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Motorola Actually Making Those Modular, Upgradeable, 'Replace Any Of The Parts' Cell Phones

motorola-modular-phone.jpg

Remember the Phonebloks modular cellphone concept I posted last month? Well it turns out Motorola has been developing a similar phone for over a year now, and is moving forward to actually bring the thing to market. Phone too slow? Just add a faster processor! Camera not have enough megapixels for you? Slap in a new camera module! Camera only take unflattering pictures? Lose some weight.

Led by Motorola's Advanced Technology and Projects group, Project Ara is developing a free, open hardware platform for creating highly modular smartphones. We want to do for hardware what the Android platform has done for software: create a vibrant third-party developer ecosystem, lower the barriers to entry, increase the pace of innovation, and substantially compress development timelines.


Our goal is to drive a more thoughtful, expressive, and open relationship between users, developers, and their phones. To give you the power to decide what your phone does, how it looks, where and what it's made of, how much it costs, and how long you'll keep it.

The design for Project Ara consists of what we call an endoskeleton (endo) and modules. The endo is the structural frame that holds all the modules in place. A module can be anything, from a new application processor to a new display or keyboard, an extra battery, a pulse oximeter--or something not yet thought of!

Ooh -- I've got a good idea for a module. An x-ray camera. After all, what are the best kind of picures? "Nudey ones." Exactly. And how awesome would it be if ALL the pictures you took were nudey ones? "Not that great considering all my previous shots were already unflattering." Dammit -- well hit the f***ing gym, the phone isn't out yet.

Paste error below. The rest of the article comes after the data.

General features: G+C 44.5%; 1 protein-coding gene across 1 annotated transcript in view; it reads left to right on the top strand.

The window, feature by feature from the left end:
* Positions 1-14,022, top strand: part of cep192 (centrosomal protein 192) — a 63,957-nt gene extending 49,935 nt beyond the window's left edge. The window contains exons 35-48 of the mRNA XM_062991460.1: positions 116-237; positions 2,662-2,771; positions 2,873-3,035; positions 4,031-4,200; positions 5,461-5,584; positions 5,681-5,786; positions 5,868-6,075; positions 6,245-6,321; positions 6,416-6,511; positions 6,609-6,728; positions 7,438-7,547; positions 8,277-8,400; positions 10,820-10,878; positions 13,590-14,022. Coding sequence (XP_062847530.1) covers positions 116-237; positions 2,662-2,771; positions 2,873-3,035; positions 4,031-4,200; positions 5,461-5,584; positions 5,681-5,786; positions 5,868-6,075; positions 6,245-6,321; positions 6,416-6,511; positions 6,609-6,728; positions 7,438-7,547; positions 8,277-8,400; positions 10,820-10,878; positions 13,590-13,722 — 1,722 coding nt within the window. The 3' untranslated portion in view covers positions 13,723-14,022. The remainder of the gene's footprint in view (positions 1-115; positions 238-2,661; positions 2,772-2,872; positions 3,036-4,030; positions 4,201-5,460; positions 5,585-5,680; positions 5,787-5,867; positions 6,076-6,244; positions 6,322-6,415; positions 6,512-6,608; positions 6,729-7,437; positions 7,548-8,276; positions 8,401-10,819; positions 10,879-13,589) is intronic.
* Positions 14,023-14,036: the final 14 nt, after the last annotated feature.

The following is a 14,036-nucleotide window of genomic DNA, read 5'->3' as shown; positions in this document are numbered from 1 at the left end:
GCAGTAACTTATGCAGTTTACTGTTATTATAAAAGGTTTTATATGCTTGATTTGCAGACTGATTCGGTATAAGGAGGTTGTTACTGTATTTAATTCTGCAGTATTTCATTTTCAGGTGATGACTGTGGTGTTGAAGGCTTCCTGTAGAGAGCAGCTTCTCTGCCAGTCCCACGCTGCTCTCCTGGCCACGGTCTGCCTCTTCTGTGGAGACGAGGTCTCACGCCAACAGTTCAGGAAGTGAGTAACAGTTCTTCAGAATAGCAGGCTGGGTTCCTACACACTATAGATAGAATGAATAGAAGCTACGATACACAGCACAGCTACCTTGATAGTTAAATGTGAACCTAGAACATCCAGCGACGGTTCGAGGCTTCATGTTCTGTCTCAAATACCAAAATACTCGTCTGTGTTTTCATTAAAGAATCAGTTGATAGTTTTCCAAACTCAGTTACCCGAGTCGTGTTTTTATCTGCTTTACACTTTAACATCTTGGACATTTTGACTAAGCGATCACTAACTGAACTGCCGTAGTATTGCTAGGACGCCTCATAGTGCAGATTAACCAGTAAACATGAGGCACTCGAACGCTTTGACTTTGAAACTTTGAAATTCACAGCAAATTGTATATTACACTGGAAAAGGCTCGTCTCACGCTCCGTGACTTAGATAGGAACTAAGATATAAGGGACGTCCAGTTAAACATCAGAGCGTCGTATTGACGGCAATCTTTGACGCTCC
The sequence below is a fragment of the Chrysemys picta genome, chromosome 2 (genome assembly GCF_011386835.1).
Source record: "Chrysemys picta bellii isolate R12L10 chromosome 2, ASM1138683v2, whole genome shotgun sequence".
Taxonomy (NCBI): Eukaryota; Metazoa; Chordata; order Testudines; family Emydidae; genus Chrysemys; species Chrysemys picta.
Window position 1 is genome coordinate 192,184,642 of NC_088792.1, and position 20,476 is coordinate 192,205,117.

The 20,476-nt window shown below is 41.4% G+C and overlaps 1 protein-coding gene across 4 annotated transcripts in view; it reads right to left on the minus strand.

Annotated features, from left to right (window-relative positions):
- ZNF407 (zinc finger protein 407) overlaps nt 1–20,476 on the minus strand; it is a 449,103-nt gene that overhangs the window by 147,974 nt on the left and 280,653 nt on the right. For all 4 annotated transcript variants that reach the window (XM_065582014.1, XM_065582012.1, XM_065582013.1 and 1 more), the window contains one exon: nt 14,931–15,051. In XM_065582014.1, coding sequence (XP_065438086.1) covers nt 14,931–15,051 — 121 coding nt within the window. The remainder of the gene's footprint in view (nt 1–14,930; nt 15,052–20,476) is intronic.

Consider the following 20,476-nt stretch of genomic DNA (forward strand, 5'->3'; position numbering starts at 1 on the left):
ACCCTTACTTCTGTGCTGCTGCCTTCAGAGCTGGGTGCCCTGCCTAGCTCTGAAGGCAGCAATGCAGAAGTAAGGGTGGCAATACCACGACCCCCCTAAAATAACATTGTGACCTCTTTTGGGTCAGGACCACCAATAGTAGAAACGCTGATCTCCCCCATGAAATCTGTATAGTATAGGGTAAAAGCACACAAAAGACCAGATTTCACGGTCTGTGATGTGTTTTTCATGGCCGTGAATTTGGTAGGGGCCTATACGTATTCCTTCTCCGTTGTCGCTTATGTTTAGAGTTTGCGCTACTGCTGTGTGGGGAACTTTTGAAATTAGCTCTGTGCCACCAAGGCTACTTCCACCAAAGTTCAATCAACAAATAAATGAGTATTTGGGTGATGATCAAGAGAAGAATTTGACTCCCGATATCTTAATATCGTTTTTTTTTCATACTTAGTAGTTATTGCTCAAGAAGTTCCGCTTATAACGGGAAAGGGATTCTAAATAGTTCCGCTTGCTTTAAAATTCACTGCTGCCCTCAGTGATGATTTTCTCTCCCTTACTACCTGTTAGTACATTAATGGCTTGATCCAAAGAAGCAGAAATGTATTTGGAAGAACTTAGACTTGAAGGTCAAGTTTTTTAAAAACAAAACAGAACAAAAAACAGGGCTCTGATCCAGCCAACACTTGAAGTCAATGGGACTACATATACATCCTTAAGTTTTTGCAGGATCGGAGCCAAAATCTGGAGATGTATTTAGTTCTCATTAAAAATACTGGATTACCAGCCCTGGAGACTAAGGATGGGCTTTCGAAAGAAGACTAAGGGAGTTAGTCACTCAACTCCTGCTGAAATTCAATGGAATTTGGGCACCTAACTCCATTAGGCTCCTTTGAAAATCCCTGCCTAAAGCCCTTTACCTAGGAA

Thanks to my buddy Ferrous, who agrees it would be an even cooler design if all the modules were just connected by dangling wires and your phone looked like you just yanked the guts out of a computer.

There are Comments.
  • baal

    Going modular really helped the Clans in the BattleTech universe. I'm not saying our phones will go pew pew but if i could have easily replaceable jump jets on my phone, I wouldn't mind.

  • Noneya Biznazz

    Great... just wait til someone runs up and steals PART of your phone...

  • Narcotic

    I made this when I was a kid. Except it was Legos.

  • URDUNSON

    Imagine dropping this phone, it will be like live Tetris

  • chris

    Okay, I wanna play

  • I want an x-ray vision module, so I can make sure the carpet matches the drapes, and them tiggles is natural before I take her out.

  • Scruffy just wants thermal imaging on his phone... even a good night vision camera would be enough.

  • CawaLimon

    More things to lose, more things to malfunction... it's good for Motorola but less than ideal for anyone else.

  • disqus_k2QxOV9H7Z

    I want to se how this will turn out.

  • zatoichi

    This will not save money. This will drive up cost per unit capability. Integration, manufacturing, test overheads are all increased. There are aspects of modular architectures that cannot be upgraded (the processing subsystem), and thus, the problem that this concept aims to solve remains. You still want to keep up with camera sensor, memory and CPU advancements at the same rate that they occur. I would prefer a single, well-designed, system architecture + OS. It is cheaper in the long run.